Unexpected delight. The Vaughn factor wins out once more.
If these summer months have proven less than spectacular for film lovers then I will at least remember the past few weeks as my personal Humble Pie Holiday. Over the course of this period I have been proven frequently if not spectacularly wrong, and I am nothing if not man enough to admit my faults. Perhaps my biggest revelation comes now in the form of The Break-Up, a film that dared to unite one of my favourite comic actors, Vince Vaughn, with one of my Unholy Trinity of loathed actresses, Jennifer Aniston. Couple this with the apparent pigeon-holing of the movie into "chick flick" territory, and it's safe to say I was expecting my man Vaughn to suffer a vast indignity and my own brain a cataclysmic meltdown. Wrrrrrrrong.
It's certainly not perfect, but in many respects The Break-Up has proven one of this summer's minor treats. The title pretty much says it all, and it kind of makes me wonder when I hear people complaining about the ending (there's a biiiiig clue in that name if you look hard enough), but suffice to say Vaughn and Aniston's happy home-sharing couple Gary and Brooke suffer some relationship turbulence that leads to separation and subsequent attempts at childish one-upmanship on both sides. We're talking bringing new boyfriends home versus buying that pool table you always wanted and sitting it in the living room, and from this tactical sparring come most of the movie's amusements. Where The Break-Up differs from it's peers though, is that it's biggest moments of laughter come from a little-known thing called character, and it benefits greatly from a solid supporting cast.
As you'd probably expect, long time Vaughn sidekick and now sometimes director John Favreau is along for the ride as Gary's best mate and general hard man Johnny O, never far from prodding his friend in directions best suited to aggravating Brooke, and while the movie hardly represents the new Swingers nor even rivals Made for laughs from the pair it still proves a fruitful enough partnership to tread some water here and there. It is however the incidental characters who provide the biggest laughs, most notably Brooke's slightly camp unmarried older brother Richard (John Michael Higgins, regular of TV's Ally McBeal and Arrested Development) whose impromptu a cappella performances provide two highlights, and a criminally underused Vincent D'Onofrio as Gary's older brother Dennis, whose typically off-beat interjections don't have nearly enough screen time.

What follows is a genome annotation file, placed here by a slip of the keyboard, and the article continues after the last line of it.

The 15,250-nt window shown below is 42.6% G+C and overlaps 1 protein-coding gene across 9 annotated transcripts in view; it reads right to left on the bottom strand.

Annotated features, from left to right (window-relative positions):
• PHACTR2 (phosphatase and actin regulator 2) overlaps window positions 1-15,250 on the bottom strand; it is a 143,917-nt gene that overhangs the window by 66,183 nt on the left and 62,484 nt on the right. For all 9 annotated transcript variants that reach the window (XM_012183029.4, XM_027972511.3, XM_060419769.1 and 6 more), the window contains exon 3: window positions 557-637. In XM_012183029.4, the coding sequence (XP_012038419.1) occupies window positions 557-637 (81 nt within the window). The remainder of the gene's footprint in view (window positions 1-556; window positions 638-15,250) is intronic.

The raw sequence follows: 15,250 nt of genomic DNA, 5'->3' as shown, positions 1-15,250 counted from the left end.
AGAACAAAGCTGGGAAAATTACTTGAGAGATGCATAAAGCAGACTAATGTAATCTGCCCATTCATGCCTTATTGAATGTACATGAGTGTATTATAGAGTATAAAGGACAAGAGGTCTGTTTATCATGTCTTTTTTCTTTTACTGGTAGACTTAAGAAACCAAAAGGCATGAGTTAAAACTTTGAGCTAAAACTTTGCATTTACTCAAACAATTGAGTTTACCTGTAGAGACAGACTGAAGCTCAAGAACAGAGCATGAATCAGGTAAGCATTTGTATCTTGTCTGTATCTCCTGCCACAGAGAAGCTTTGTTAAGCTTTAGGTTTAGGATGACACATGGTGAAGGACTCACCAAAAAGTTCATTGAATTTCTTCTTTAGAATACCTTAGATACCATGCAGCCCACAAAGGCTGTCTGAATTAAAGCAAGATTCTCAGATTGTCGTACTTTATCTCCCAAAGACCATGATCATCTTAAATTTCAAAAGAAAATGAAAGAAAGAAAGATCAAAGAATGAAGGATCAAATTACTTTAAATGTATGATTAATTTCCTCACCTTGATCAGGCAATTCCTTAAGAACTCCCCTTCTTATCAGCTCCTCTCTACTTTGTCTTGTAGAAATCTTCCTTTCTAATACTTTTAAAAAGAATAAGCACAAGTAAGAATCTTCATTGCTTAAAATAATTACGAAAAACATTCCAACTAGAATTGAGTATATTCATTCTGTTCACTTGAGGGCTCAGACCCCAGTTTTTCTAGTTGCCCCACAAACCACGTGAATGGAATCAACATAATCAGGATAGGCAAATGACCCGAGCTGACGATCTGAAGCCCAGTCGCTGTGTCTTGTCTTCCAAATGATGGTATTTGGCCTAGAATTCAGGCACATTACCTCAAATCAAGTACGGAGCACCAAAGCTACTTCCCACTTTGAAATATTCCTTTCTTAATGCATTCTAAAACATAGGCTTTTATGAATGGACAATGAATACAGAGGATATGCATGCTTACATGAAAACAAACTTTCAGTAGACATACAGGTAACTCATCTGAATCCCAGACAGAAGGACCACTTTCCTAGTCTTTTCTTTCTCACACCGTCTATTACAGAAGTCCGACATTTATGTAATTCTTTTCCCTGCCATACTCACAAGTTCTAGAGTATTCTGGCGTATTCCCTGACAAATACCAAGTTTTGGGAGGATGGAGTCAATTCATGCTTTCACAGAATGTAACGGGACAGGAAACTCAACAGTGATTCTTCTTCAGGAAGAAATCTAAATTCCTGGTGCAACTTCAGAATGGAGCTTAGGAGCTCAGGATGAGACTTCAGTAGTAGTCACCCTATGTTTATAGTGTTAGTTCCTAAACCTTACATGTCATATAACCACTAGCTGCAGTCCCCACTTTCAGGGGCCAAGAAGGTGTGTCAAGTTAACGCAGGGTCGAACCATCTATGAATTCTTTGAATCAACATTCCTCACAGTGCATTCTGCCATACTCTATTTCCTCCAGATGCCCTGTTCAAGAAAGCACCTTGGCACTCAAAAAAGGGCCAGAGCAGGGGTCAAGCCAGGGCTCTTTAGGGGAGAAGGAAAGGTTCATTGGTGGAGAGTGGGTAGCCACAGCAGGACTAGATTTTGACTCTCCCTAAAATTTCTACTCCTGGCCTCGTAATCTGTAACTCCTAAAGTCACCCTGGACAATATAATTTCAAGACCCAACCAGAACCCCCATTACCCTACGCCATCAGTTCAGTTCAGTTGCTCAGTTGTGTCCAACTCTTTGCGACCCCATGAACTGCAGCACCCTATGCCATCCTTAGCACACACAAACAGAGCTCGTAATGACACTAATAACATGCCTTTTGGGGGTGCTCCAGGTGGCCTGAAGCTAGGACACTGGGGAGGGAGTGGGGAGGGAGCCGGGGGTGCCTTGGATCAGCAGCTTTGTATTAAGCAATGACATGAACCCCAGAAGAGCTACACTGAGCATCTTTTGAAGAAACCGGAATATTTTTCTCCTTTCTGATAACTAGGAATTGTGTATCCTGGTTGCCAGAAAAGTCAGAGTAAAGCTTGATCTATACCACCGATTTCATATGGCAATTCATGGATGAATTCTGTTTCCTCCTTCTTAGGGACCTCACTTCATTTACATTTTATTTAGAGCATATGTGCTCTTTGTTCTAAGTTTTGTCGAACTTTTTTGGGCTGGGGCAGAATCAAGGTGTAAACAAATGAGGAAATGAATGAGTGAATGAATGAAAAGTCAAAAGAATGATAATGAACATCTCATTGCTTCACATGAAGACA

Of course my biggest source of surprise is Aniston; a woman who I have never understood the male fascination with, and, given my loathing of anything related to that bullshit Friends, has had her acting abilities singled out for detention in my book from day zero. Imagine my dismay, diluted by delight, to discover that here she has finally given up simply being "Rachel" and started attempting to portray normal women how they really behave, and in doing so also becoming strangely far more attractive. Well, to me anyway, which counts for very little I suppose, but for my two pence this is her single best performance to date. Scant praise I know, and she's not exactly looking at Oscar nominations, but it's a very positive step nonetheless and I find myself hoping against hope that the tide may well be turning.
All of which, against my prior judgements, finds the odds stacked in The Break-Up's favour. An odd outcome indeed. What's less than likely to enamour the Great Unwashed Masses is an ending that's an ambiguous treat to my eyes, but will probably be seen as downbeat by the majority of viewers. Without giving too much away, it's likely that the average Joe's expectations of this movie will be challenged some time before this, but the notion that two people can be happy regardless of the state of their relationship will no doubt be too much of a shocker for some. "Iz not lyke da fairee tale" will read the text messages from some, though hopefully enough people are going to be marginally more intelligent than that and realise that for once someone is trying to do something vaguely different with a romantic comedy FOR ADULTS, and not spotty teens shagging in the underpasses of a Friday night.
Is it going to change the world? No. Ask me next week and I might even take a star away from my initial assessment, but for now, given the mood I'm in, The Break-Up is a refreshing treat that deserves to find it's way into a lot of people's schedules. If it can make me laugh like a drain at two in the morning it can't be all that bad, and the same can be said for Miss Aniston's emergence from the doldrums of my perception into the league of genuine players. Hopefully we'll now see her choose some more challenging projects, and as for Vaughn, well, may he never change.
Jennifer Aniston (Brooke)
John Favreau (Johnny O)